Essentially, the agent would have to prove to me that they could generate significant extra income, covering far more than their fee, and free up significant time for me to write more. It’s not something that appeals to me, but I can see the logic in it for certain writers in certain situations.

I have a major problem with #3. I would never engage an agent who had a publishing arm. Now, I could see a potential situation where I could sign a deal with the publishing arm, given certain terms and if they had established a strong sales record in digital publishing, but that would only occur if I was looking for a publisher. And I would never let the agenting wing of a publishing company represent me.

I wouldn’t query an agent with a publishing arm, and if I was represented by an agent who suddenly became a Publishing Agent, I would sever all ties.

You may have no problem with Publishing Agents. You may think Project Managing Agents are a waste of space. You may hate/love all Traditional Agents in equal measure.

Try and pinpoint what type of agent you are dealing with, and act appropriately.

29 Replies to “Agents And Publishing: A Roadmap For Writers”

  1. I have a great cover artist and I know how to network. I’ve got a supportive critique group and have found many other resources for publishing on Kindle, etc. so I don’t feel the need to sign with one of these agencies. I could understand a computer challenged writer, who wants to focus primarily on writing, going to one of these publishing agents. However, I am skeptical of their methods. Why not just call themselves publishers?

    1. In all the agents’ announcements thus far, they all either avoided saying they were becoming publishers, or avoided the word self-publishing, saying something like “we will assist our clients’ e-publishing endeavors”. It’s quite funny to watch. They don’t want to come out and say they are publishers now, and they don’t want to be associated with the dreaded word “self-publishing”, as if we all have cooties.

  2. Self-publishing will never hurt your chances to go with a legacy publisher at a later date. NEVER. If you can sell books, it will be obvious to the world and that’s the only thing the publisher cares about. Period.They are in the business to make money and the only way you make them money is to sell books.

    As far as agents, I think you hire an agent only for the things you can’t do yourself. Sell foreign rights? Sell adaptation rights to a movie studio? Yes, you need an agent for those things. But to publish? To hire a cover designer or formatter? If you’re smart enough to write a book, you’re smart enough to do those things.

    I cannot thing of a single reason to go with a “Publishing Agent.”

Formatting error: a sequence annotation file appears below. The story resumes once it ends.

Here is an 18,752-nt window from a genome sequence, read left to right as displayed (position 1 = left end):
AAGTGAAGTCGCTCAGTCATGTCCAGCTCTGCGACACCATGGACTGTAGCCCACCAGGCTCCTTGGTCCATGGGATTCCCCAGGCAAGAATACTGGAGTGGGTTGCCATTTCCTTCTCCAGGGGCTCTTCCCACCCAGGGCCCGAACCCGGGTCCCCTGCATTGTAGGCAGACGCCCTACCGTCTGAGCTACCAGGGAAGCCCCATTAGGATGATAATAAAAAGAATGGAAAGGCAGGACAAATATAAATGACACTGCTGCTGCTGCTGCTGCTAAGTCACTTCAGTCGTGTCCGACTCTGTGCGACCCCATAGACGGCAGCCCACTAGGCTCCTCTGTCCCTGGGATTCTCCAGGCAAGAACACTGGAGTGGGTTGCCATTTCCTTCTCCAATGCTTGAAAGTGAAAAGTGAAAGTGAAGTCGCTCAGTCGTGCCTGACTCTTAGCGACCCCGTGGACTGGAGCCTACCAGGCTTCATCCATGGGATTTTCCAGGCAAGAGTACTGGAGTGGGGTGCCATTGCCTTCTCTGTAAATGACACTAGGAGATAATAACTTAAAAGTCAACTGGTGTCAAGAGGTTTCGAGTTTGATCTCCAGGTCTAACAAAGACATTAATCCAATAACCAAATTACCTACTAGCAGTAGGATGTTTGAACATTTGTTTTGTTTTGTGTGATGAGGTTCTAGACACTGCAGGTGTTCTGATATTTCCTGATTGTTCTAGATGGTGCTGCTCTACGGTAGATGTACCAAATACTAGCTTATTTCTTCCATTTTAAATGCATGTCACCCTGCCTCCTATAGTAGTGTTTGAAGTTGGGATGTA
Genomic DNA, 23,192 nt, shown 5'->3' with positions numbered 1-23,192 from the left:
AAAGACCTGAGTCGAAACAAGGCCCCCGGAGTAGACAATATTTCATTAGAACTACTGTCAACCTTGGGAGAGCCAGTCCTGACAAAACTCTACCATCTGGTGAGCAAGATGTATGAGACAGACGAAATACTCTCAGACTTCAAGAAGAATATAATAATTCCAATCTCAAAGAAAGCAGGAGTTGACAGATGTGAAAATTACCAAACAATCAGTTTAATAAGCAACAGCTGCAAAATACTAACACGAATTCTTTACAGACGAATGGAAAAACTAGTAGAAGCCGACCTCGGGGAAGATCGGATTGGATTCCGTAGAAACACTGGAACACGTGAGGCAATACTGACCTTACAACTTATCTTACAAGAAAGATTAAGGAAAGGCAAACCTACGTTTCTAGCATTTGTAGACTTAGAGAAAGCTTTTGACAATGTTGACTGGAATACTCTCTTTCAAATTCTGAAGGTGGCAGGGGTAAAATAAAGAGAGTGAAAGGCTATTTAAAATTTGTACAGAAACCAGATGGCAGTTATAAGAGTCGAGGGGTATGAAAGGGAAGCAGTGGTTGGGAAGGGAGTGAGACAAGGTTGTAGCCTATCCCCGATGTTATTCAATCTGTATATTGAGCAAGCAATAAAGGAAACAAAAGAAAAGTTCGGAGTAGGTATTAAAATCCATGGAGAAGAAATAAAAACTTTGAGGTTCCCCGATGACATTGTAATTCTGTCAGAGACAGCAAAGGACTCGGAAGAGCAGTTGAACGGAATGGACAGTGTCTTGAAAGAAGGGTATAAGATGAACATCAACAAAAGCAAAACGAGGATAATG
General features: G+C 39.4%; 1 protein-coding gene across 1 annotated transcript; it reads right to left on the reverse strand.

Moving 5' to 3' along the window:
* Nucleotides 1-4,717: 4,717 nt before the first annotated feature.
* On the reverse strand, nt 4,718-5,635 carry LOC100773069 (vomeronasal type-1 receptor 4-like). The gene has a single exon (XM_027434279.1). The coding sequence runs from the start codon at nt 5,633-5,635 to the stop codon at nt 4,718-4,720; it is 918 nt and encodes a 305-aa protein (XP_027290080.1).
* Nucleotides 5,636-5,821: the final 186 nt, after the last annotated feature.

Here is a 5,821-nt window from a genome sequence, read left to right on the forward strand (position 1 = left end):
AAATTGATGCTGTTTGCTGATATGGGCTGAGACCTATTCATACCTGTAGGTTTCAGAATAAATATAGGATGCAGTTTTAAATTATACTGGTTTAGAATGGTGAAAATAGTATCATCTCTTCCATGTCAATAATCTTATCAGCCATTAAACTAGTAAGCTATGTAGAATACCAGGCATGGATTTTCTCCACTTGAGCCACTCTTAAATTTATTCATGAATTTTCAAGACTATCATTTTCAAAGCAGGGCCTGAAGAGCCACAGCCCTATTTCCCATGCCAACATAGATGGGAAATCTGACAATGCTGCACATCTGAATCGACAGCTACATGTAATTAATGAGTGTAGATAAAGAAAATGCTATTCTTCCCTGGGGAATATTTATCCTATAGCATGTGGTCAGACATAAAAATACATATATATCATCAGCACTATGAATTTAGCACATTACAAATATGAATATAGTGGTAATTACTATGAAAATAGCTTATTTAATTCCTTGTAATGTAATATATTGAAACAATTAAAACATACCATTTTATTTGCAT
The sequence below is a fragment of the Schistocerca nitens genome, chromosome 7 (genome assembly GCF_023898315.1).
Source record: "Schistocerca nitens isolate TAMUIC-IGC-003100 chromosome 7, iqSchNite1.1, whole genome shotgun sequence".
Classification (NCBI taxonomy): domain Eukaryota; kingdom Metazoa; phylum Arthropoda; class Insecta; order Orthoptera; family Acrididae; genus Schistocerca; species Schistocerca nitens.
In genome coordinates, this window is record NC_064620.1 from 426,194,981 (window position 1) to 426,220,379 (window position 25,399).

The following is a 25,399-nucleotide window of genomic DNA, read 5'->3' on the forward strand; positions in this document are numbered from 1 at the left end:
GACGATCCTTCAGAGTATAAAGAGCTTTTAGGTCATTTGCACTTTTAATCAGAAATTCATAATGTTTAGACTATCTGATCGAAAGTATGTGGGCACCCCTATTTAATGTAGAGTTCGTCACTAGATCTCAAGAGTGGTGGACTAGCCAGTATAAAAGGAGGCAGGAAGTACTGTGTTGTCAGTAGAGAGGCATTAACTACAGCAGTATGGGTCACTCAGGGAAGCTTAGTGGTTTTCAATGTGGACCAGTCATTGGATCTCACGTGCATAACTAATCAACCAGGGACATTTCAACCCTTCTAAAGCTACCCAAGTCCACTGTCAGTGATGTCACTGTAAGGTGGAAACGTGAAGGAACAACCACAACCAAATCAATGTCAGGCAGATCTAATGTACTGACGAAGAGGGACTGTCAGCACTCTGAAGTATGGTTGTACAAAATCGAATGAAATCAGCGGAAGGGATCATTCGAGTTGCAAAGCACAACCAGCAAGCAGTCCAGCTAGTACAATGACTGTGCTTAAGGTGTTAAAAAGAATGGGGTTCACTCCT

1. Either can I.

      But just playing devil’s advocate, a lot of agencies are going to have a go at this. I’m sure some will be successful. Picture this: an agent, who worked as an editor for 20 years at a publishing house, figures he knows enough people to put a small e-publishing company together. He also knows a couple of social media whizzkids that can knock up a pretty solid author platform for nothing, and has a few radical new ideas about how to sell books online. Let’s say he knocks it out of the park and virtually every writer he publishes is a hit. Let’s say every self-publisher he takes on goes from selling 20 a day to 1,000 a day.

      That could be a reason to go with a Publishing Agent, but as a publisher. I wouldn’t want them to represent me.

  3. A friend of mine was about to self-publish but she just got an agent, who told her that self-publishing might hurt her chances for a contract…. scare tactics anyone?

    1. Hmm.

      Nothing to do with the fact that the agent wouldn’t get their 15%, I’m sure. Well, at least she has a Plan B if the agent can’t rustle up a super-duper publishing deal in short order!

    2. I have two words for you.
      Co-writing team of Mark Edwards & Lousie Voss (Killing Cupid) just signed a major publishing deal. And J Carson Black (The Shop) just signed a major publishing deal. Both Indies. Both just signed a major publishing deal. Both had agents working for them. At first, the huge publishing deals for Indies seemed to be amazing. Lucky breaks! But, now, just another part of the ever-changing business of publishing.
      The two words? Not true.

      1. Right, but the agents got them Trad deals, and will take 15%.

        Fair. But not relevant.

        Were the agents getting 15% of the self-pubbing monies? And if they were, what did they contribute to earn it?

        This is the gorilla in the room for me.

        1. I don’t know the ins and outs of what deals Mark, Louise, and JCB struck with their respective agents, but it wouldn’t be normal for the agent to make any money from the self-publishing ventures. Now, certain writers may come to some arrangement with agents for a variety of reasons, but the “default” position would be that an agent only gets 15% of deals they negotiate.

    3. If she self-published the manuscript the agent was planning on shopping to publishers, then yes– that MS is no longer a suitable candidate for submitting (until/unless it proves itself with huge indie sales…) Publishers usually want proven, or virgin. 🙂

      1. I take your point, but I don’t think anyone will be submitting an MS they have just self-published. I think they will be going to publishers/agents on the back of sales, rather than in advance of them.